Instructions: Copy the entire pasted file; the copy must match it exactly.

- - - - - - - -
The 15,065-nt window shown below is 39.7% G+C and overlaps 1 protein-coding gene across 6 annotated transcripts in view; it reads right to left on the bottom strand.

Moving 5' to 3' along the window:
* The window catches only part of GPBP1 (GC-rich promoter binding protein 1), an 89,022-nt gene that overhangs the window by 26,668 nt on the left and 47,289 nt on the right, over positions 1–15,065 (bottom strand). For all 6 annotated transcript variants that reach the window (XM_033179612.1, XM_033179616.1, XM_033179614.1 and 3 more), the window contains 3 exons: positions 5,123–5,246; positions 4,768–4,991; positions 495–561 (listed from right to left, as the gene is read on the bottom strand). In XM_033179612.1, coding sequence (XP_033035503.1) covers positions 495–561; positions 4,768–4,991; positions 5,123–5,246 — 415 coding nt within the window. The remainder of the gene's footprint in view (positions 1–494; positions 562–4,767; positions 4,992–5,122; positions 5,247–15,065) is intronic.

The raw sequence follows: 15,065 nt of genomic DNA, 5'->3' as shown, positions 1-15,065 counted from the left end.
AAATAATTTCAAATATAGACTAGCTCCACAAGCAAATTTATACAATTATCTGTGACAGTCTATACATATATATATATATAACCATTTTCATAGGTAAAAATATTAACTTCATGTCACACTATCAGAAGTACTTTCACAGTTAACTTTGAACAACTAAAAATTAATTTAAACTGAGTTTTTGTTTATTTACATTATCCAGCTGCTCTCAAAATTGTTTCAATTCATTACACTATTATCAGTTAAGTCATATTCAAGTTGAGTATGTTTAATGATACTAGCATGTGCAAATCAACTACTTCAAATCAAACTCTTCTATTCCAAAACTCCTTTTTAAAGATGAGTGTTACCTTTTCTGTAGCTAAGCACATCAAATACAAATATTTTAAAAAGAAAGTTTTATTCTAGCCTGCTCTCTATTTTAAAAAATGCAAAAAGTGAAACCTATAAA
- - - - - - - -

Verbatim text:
The 15,065-nt window shown below is 39.7% G+C and overlaps 1 protein-coding gene across 6 annotated transcripts in view; it reads right to left on the bottom strand.

Moving 5' to 3' along the window:
* The window catches only part of GPBP1 (GC-rich promoter binding protein 1), an 89,022-nt gene that overhangs the window by 26,668 nt on the left and 47,289 nt on the right, over positions 1–15,065 (bottom strand). For all 6 annotated transcript variants that reach the window (XM_033179612.1, XM_033179616.1, XM_033179614.1 and 3 more), the window contains 3 exons: positions 5,123–5,246; positions 4,768–4,991; positions 495–561 (listed from right to left, as the gene is read on the bottom strand). In XM_033179612.1, coding sequence (XP_033035503.1) covers positions 495–561; positions 4,768–4,991; positions 5,123–5,246 — 415 coding nt within the window. The remainder of the gene's footprint in view (positions 1–494; positions 562–4,767; positions 4,992–5,122; positions 5,247–15,065) is intronic.

The raw sequence follows: 15,065 nt of genomic DNA, 5'->3' as shown, positions 1-15,065 counted from the left end.
AAATAATTTCAAATATAGACTAGCTCCACAAGCAAATTTATACAATTATCTGTGACAGTCTATACATATATATATATATAACCATTTTCATAGGTAAAAATATTAACTTCATGTCACACTATCAGAAGTACTTTCACAGTTAACTTTGAACAACTAAAAATTAATTTAAACTGAGTTTTTGTTTATTTACATTATCCAGCTGCTCTCAAAATTGTTTCAATTCATTACACTATTATCAGTTAAGTCATATTCAAGTTGAGTATGTTTAATGATACTAGCATGTGCAAATCAACTACTTCAAATCAAACTCTTCTATTCCAAAACTCCTTTTTAAAGATGAGTGTTACCTTTTCTGTAGCTAAGCACATCAAATACAAATATTTTAAAAAGAAAGTTTTATTCTAGCCTGCTCTCTATTTTAAAAAATGCAAAAAGTGAAACCTATAAA